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The Haagse School

De Haagse School - Lyklema Fine Art
'The Hague School' is a name for a group of painters who worked in The Hague and surrounding areas between 1860 and 1890. The heyday of the Hague School lies roughly between 1870 and 1885. Well-known painters of the Hague School are Jozef Israëls, Anton Mauve, Johan Hendrik Weissenbruch, Willem Roelofs, Hendrik Willem Mesdag, Constantin Gabriel and Jacob and Jacob & Willem Maris. They opposed the conservative romantic style that was taught at art academies. They strove for a realistic representation of reality rather than an idealized representation of a subject.

Anton Mauve
It revolves around the representation of the light and atmosphere of the landscape. They achieved this through a tempered palette with subtle use of contrasts between light and shadow, often in different shades of brown and gray, which meant that the paintings could be quite gloomy at the beginning of the movement. The shades of the Dutch landscape and the often cloudy weather play a natural role in this, but above all these 'sons of the misty north' sought the enchantment of the tone, in which the colors were accurately matched and variegation was avoided. Some critics spoke highly of this as the 'poetry of gray'. Bilders speaks in 1860 of 'a fragrant, warm gray tonal palette'. Pearl gray tones captured the fog or a wet, cold autumn day. The winter landscapes around The Hague were captured with tones of white, as if you were walking straight into the landscape. That is partly why the Dutch skies are still so famous and magical among tourists.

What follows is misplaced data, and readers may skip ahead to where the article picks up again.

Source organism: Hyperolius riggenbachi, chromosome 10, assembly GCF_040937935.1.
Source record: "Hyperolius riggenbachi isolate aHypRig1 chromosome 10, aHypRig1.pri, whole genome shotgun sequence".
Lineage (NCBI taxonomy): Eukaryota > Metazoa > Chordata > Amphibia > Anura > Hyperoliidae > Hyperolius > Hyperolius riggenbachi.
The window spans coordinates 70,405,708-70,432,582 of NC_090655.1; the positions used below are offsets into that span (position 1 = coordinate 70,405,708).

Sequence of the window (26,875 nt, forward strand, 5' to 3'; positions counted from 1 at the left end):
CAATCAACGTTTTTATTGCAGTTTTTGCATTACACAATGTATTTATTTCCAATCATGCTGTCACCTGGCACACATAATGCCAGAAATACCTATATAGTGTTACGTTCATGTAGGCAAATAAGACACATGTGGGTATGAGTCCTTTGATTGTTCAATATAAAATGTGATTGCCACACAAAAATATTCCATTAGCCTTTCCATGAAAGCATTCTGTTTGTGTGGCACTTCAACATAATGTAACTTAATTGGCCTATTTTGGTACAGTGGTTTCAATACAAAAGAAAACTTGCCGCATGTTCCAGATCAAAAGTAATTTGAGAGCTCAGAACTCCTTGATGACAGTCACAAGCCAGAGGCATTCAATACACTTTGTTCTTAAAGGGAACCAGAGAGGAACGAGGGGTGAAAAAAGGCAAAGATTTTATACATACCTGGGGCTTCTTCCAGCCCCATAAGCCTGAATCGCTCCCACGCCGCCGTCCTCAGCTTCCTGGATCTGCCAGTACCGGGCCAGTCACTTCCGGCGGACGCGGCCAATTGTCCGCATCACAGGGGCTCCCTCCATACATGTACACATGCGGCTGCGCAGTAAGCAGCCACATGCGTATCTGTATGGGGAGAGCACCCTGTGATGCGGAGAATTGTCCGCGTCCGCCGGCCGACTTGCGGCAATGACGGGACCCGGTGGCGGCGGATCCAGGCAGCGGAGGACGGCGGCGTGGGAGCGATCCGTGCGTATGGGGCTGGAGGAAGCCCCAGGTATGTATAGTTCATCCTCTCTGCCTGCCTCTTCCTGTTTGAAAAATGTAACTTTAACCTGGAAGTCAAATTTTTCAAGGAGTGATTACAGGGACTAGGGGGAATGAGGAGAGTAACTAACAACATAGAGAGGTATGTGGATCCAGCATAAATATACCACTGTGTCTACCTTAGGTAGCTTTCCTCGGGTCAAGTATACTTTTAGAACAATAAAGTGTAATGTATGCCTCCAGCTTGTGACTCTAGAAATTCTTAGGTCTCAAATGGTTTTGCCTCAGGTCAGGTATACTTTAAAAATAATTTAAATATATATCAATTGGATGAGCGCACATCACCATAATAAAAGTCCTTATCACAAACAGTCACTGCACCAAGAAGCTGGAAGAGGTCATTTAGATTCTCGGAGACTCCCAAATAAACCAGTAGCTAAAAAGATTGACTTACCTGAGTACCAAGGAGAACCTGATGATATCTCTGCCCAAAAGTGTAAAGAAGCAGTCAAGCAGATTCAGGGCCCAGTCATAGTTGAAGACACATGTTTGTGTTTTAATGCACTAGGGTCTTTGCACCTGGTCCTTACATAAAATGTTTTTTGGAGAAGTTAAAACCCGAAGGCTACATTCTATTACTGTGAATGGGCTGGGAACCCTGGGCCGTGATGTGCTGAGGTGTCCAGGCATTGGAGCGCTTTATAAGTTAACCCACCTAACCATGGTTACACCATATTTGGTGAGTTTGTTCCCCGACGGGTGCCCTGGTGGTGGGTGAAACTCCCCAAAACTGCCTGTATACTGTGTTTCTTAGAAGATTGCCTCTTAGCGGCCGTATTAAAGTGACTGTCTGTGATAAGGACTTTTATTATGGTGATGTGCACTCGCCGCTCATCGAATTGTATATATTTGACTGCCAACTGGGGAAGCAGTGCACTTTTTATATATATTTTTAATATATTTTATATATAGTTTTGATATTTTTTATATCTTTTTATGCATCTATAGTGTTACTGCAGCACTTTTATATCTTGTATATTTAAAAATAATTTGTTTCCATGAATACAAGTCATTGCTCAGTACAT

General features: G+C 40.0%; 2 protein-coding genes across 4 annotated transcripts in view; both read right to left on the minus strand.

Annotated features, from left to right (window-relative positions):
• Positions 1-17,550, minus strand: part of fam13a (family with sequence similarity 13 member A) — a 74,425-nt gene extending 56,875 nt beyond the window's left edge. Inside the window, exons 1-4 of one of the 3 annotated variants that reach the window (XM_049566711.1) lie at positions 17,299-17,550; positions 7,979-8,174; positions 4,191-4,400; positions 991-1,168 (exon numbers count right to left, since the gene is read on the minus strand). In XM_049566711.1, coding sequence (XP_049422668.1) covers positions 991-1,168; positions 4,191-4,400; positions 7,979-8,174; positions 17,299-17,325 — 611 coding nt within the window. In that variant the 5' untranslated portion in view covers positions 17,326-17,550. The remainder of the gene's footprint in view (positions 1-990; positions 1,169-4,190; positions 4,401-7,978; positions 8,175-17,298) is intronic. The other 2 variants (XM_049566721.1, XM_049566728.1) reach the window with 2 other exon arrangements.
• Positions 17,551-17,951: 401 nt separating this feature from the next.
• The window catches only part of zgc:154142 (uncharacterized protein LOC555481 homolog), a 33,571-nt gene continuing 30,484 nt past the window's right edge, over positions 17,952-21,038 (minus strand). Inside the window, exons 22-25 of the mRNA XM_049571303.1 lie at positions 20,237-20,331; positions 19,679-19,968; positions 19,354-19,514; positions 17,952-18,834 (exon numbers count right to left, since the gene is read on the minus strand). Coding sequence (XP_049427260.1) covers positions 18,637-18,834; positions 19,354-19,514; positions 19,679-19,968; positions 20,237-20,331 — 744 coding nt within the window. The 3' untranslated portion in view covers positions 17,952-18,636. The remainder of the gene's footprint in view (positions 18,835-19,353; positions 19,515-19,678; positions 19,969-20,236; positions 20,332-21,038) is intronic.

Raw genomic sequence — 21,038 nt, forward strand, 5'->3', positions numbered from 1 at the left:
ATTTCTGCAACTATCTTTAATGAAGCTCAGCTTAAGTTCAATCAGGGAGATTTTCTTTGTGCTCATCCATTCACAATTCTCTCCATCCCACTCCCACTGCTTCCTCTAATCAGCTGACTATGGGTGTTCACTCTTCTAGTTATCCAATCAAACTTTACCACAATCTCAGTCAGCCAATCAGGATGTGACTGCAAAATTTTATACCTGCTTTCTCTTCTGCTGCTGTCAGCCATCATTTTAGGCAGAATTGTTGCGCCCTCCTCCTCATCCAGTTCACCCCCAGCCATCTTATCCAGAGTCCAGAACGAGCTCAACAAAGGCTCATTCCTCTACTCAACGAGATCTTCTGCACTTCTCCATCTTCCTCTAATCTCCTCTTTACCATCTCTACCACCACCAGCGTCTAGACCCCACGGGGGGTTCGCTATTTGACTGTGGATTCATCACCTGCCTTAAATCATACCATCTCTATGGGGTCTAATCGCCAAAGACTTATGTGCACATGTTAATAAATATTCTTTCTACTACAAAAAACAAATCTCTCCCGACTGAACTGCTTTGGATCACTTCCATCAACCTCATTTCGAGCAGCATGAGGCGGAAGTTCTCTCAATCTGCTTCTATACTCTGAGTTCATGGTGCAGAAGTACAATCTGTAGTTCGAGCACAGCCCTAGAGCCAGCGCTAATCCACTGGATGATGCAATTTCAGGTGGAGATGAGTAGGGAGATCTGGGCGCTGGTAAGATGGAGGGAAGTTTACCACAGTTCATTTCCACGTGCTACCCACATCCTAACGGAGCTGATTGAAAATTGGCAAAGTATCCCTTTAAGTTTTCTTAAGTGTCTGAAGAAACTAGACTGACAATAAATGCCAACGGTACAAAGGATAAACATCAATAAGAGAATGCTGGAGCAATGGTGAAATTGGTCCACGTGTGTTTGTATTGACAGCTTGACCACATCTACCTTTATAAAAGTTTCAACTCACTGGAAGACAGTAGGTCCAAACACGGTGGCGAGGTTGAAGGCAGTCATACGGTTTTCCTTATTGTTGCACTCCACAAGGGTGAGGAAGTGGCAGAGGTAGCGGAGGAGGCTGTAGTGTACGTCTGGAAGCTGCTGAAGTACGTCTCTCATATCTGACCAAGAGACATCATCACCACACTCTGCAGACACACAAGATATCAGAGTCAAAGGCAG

The unexplored landscape around The Hague (as far as Gouda) was an inexhaustible source for the gentlemen. In fine, delicate nuances they managed to suggest the limitless space of a Dutch (water) landscape and capture changing skies. The many windmills and of course the fishing fleet of Scheveningen with the changing cloud formations above the water are the most important subjects in paintings and watercolors. Catching shrimp along the water's edge or scenes on the beach are also common.

'The big gray people', Vincent van Gogh called it in his letters to Theo. Van Gogh's description was not intended to be negative. He was full of admiration because they looked at the 'ordinary' landscape around them with 'new' eyes and recorded in quick, spontaneous brushstrokes their impressions of mood and atmosphere, the seasons, the weather, the moments of the day. Anton Mauve was Van Gogh's cousin.
Anton Mauve


Willem Roelofs is called the great inspiration of the Hague School. He was one of the first to travel from his hometown of Brussels to Barbizon in 1850, where he was inspired by the painters who captured nature 'En plein air': a revolution in landscape painting and showed a break with the ideal image by drawing from observation. drawing and painting. This French group of artists worked in the forests around the town of Barbizon south of Paris around 1850.

Most artists already knew each other from meetings in the Pulchri Studio that Weissenbruch and Roelofs had founded in 1847. That also became the headquarters where they organized art reviews, farces, exhibitions and winter festivals. Painters who joined later had met each other in or around Oosterbeek. Later, Mauve and Israel, among others, go to Laren.


Due to the influence of Impressionism, the use of color becomes lighter and brighter over time and the brushwork becomes looser. After their heyday, the Amsterdam Impressionists, Symbolists and Neo-Impressionists became more important in influencing art in the Netherlands and beyond.

Sources: Wiki and the book The Hague School by De Gruyter.

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